After months of back-and-forth with the venue and under the condition that they sign a nondisclosure agreement, the couple, who asked that their names be withheld in this article, won agreement in July to have their deposit refunded.

While the bride-to-be said she is grateful she will be refunded, she said she has been in touch with other couples with similar frustrations with this venue and believes the site operator expected that people trying to change or cancel an event might give up and forfeit their down payments.

The venue “has chosen to put all the previously booked couples impacted by COVID-19 between a rock and a hard place so that we'll walk away from our deposits and they get a year's worth of free money,” she said.

'You can’t tell me what I can and cannot do for my own reception'

A groom in Michigan also encountered what he considered to be inflexibility by his wedding venue amid a historic pandemic.

Fahmi Islam, 31, an elementary school dean from Sterling Heights, about 20 miles from Detroit, and his wife, a dental assistant who did not wish to be named, were married last year but were planning a 750-person reception on June 28.

The couple are Bangladeshi American, and he said such large wedding receptions are common in their culture.

Islam reserved the venue in September 2019 with a $1,000 deposit.

On June 22, he emailed the banquet hall’s management that in light of the Michigan governor’s order restricting indoor dining to 50-percent capacity, the venue could not accommodate his planned reception and he wanted a refund. He indicated in the email that he had already spoken by phone with a manager from the hall about his concerns.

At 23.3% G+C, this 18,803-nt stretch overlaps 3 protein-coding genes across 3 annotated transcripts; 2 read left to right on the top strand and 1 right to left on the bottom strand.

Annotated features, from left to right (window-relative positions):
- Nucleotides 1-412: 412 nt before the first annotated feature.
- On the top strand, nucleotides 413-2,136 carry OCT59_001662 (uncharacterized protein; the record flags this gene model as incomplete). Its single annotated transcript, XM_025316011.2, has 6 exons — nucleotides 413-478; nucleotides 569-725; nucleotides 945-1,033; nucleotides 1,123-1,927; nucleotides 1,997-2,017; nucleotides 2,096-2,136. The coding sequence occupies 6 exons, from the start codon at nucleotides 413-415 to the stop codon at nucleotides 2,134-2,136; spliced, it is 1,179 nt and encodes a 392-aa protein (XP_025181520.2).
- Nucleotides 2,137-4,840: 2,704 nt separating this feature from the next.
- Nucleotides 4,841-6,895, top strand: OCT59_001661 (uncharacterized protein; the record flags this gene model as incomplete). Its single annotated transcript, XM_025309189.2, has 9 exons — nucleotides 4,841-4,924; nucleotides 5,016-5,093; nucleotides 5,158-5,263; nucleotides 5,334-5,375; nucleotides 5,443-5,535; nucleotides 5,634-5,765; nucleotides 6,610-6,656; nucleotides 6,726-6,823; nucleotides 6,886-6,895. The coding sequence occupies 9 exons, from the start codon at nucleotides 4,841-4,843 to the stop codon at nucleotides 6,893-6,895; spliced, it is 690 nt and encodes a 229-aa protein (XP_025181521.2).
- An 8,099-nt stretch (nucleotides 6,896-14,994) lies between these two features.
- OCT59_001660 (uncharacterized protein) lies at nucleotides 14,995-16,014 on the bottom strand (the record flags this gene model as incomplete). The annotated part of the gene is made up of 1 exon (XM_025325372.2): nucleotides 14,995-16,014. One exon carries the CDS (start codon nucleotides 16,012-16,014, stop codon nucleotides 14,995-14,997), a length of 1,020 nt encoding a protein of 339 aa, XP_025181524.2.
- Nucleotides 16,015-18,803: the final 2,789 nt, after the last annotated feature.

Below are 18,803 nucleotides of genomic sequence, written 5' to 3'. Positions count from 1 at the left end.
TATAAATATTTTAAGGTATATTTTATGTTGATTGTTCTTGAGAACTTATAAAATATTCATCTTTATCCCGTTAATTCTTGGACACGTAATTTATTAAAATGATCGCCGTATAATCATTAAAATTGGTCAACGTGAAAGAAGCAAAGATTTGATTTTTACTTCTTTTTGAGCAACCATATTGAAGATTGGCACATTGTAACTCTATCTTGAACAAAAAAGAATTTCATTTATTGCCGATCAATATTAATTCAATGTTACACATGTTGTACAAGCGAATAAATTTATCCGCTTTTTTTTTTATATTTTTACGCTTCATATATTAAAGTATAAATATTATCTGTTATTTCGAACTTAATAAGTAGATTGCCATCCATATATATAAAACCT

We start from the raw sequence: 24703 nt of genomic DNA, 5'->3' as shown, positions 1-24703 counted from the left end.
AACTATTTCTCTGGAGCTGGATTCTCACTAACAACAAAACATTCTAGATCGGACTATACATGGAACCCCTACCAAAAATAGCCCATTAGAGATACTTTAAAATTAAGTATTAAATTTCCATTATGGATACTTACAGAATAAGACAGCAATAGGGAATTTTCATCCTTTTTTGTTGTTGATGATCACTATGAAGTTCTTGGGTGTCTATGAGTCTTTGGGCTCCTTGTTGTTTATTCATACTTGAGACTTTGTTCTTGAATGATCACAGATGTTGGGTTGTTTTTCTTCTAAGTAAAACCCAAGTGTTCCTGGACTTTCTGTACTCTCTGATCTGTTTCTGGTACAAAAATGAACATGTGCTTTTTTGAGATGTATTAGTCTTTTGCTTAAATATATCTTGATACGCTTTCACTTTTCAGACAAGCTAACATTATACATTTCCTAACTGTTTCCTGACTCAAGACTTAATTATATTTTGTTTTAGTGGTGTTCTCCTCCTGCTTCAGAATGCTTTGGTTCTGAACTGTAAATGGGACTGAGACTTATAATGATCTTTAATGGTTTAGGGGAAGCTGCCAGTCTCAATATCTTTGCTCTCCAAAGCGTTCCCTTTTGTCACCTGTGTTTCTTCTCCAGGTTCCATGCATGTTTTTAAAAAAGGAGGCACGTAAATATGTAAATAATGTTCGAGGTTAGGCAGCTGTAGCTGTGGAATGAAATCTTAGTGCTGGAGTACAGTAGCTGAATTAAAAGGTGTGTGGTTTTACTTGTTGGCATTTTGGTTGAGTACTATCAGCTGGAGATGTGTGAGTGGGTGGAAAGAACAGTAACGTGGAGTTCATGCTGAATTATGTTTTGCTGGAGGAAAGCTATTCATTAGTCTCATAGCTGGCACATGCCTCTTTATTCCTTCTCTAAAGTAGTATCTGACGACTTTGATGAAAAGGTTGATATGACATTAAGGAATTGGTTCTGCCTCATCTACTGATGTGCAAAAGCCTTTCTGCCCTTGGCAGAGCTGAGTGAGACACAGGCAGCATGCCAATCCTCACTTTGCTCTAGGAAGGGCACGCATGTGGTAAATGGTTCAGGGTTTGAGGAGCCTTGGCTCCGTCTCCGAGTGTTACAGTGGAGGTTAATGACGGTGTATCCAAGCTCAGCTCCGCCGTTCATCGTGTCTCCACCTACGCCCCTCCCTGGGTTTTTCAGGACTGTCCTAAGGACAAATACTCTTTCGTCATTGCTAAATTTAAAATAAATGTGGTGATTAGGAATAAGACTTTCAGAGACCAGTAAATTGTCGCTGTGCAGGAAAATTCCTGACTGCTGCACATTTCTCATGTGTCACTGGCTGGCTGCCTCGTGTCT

Islam also said in the email that he was not willing to postpone his event to 2021 because it was unclear when the pandemic will end.

The venue, The Imperial House, responded that he could have the reception with fewer guests or pick a future date, and that he could apply his deposit to an event for himself or a relative to occur within 12 months.

“Should you decide to cancel completely then deposits are non-refundable,” the email stated.

Islam said he found the venue’s suggestion that he hold the reception with fewer guests appalling. “You can’t tell me what I can and cannot do for my own reception,” he said.

The Imperial House, which has a capacity of more than 1,000 people, told NBC News on Thursday that Islam was aware when the hall reopened June 8 at 50 percent capacity that it could under the state order accommodate up to 540 guests.

“Many options were given so that they didn’t have to forfeit the deposit,” the venue said. “The clients chose to cancel; and the deposit in the end is forfeited in this case.”

The banquet hall added, “We are a family-owned and family-run business and like all small businesses, have a lot going on and trying to stay afloat ... It’s an unfortunate time for all, however we have been and are doing the best we can."

Islam said he still wants his money back because the venue could not meet the terms of the contract on the date his reception was to take place.

“It’s a small amount. It’s not about the money,” he said. “It’s about the principle itself. There are other couples who can use that money for something else.”